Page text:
Happy New Year and Kalends of January. The Kalends of January are associated with three deities in Roman lore:
Cardea [goddess of hinges] is associated with two otherwise unknown deities who preside over doorways: Forculus, from fores, “door”, plural in form because double doors were common on public buildings and elite homes (domūs); and Limentinus, from limen, liminis, “threshold” (compare English “liminal”). … Modern scholarship has pointed out that this particular set of divinities belongs to rituals of marking out sacred space and fixing boundaries, religious developments hypothesized to have occurred during the transition from pastoralism to an agrarian society. Among Roman deities of this type, Terminus was the most significant.
Stefan Weinstock conjectured that these three doorway deities had a place in cosmology as the Ianitores terrestres, “doorkeepers of the earth”, guarding the passage to the earthly sphere. In the schema presented by Martianus Capella, the Ianitores terrestres are placed in region 16 among deities of the lowest ranks, while Janus, the divine doorkeeper par excellence, is placed in region 1. This arrangement may represent the ianuae coeli, the two doors of the heavens identified with the solstices. Isidore of Seville says that there are two ianuae coeli, one rising (that is, in the East) and one setting (the West): “The sun advances from the one gate, by the other he recedes.” In addition to the meaning of “door hinge”, the cardo was also a fundamental concept in Roman surveying and city planning. The cardo was the main north-south street of a town, the surveying of which was attended by augural procedures that aligned terrestrial and celestial space. The cardo was also a principle in the layout of the Roman army’s marching camp, the gates of which were aligned with the cardinal ( a word derived from Latin cardo/cardinis) points to the extent that the terrain permitted.” (Wikipedia)
So here we have the idea that the plan of a city, and even the plan of a military camp, should echo the design of the heavens: the microcosm reflecting the macrocosm. This seems to be a key idea in ancient Pagan and animist thought, that harmonious living involves the ritual repetition of cosmic themes. This the reason that we cast a circle and call the quarters in Wiccan ritual: to create a harmonious microcosm in which we can perform our magic.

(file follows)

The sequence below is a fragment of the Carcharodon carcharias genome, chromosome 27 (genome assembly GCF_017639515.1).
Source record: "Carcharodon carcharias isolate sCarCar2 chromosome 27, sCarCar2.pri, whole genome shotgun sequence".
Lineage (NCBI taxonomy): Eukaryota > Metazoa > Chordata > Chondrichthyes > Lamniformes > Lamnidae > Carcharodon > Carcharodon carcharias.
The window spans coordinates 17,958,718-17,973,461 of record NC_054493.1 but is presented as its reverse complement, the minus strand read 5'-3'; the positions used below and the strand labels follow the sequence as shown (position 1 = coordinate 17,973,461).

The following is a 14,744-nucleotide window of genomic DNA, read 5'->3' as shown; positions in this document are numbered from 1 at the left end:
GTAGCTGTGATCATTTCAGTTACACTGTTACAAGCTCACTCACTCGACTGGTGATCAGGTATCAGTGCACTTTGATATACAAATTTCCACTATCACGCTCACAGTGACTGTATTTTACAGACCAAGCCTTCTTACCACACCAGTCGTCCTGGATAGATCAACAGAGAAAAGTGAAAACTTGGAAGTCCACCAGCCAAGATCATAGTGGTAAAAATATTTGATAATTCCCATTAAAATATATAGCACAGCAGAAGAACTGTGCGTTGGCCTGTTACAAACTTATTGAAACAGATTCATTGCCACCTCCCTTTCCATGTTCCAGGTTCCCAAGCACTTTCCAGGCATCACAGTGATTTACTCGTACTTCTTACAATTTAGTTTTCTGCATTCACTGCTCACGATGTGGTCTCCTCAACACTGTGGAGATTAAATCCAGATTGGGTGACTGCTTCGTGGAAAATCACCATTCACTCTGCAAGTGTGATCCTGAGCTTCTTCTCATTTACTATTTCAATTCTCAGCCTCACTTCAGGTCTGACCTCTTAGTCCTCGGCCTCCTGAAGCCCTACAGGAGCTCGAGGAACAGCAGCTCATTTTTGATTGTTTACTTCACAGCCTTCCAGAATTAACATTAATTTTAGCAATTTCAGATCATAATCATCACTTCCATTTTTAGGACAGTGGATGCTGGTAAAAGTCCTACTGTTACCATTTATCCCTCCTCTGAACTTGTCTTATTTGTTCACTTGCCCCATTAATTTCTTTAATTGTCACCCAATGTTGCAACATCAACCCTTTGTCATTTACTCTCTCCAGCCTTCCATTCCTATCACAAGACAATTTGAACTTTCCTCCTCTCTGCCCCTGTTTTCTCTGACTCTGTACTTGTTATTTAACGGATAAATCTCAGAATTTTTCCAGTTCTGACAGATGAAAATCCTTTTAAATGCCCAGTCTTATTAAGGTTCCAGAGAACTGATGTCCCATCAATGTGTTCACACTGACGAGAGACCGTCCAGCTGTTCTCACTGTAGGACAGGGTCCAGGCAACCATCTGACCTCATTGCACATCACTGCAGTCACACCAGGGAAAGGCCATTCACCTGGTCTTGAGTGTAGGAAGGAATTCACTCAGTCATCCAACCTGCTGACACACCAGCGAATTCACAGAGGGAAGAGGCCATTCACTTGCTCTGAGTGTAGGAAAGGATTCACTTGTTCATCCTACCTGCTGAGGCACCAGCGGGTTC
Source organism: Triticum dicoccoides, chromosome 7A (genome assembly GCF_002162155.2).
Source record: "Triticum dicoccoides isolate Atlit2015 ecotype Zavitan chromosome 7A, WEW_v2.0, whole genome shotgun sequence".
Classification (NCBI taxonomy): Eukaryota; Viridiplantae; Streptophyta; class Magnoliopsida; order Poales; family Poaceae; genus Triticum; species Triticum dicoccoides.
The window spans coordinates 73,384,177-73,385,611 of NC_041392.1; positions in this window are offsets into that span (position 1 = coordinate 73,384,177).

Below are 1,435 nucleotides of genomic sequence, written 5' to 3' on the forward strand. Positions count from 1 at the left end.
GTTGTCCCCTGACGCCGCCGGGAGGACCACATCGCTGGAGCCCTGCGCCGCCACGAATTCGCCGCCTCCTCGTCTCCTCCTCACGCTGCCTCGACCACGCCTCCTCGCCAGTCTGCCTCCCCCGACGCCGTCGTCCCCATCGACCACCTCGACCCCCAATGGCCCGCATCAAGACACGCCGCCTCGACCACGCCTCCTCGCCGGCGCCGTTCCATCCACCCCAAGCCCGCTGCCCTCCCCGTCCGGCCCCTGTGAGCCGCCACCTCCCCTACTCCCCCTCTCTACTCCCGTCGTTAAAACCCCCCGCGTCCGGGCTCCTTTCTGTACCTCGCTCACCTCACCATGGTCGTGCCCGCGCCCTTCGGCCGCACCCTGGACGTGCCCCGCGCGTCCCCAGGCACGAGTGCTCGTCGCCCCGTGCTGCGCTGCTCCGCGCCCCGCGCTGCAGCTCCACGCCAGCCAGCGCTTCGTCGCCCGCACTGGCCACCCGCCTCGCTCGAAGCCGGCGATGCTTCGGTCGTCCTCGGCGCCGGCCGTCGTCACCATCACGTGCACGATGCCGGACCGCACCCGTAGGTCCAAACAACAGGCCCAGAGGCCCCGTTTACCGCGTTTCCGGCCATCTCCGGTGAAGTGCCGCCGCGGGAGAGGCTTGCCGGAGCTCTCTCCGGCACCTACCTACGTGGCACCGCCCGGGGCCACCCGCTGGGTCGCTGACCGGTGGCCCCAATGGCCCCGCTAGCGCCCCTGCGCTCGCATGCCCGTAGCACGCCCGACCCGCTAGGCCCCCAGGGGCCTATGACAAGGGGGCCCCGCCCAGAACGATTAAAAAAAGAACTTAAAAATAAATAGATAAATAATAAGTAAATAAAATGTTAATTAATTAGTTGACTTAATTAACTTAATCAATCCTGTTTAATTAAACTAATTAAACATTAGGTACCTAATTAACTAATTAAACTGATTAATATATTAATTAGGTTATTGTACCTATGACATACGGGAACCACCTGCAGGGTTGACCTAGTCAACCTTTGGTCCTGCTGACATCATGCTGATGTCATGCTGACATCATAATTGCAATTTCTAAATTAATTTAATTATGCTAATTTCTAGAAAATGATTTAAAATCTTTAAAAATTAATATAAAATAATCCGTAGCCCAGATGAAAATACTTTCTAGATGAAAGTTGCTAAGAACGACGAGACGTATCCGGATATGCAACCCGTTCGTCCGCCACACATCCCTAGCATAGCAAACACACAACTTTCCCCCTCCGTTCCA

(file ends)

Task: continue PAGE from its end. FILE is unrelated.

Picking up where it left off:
Also noteworthy is that a janitor was originally a doorkeeper, and that the solstices were the two doors of the heavens (because this is the place in the yearly cycle where the sunrise appears to stand still – it rises in the same place for three days – and then start moving northwards.
We can also see the principles of animism in this description of the door deities and spirits – there’s a deity of the threshold, the hinges, the door, and the doorway. Animism is the view that everything has a spirit, so why not a spirit presiding over each aspect of the door and the doorway?
Janus is the god who looks both forward and backwards at the New Year (back to the Old Year, and forward to the New Year), so he is the doorkeeper of the year, and the god of doorways more generally:
In ancient Roman religion and myth, Janus (/ˈdʒeɪnəs/ JAY-nəs; Latin: Ianvs is the god of beginnings, gates, transitions, time, duality, doorways, passages, frames, and endings. He is usually depicted as having two faces. The month of January is named for Janus (Ianuarius). …
Janus presided over the beginning and ending of conflict, and hence war and peace. The gates of a building in Rome named after him (not a temple, as it is often called, but an open enclosure with gates at each end) were opened in time of war, and closed to mark the arrival of peace. As a god of transitions, he had functions pertaining to birth and to journeys and exchange, and in his association with Portunus, a similar harbour and gateway god, he was concerned with travelling, trading and shipping. …
Honouring the New Year deities
There are many traditional practices associated with the New Year, including house-cleaning and tidying, taking stock of the old year, letting the old year out of the windows at midnight, and making New Year’s resolutions.
We could also honour Cardea by oiling the hinges on our doors, Limentinus by sweeping our threshold clean, Forculus by polishing the doorknobs, and Janus by going for a walk on New Year’s Day. And Janus can be honoured all year round.
I find these minor Roman deities very interesting, perhaps because they represent an intricate mythological representation of the cosmos, but also because of the possibilities for developing an animistic world-view.
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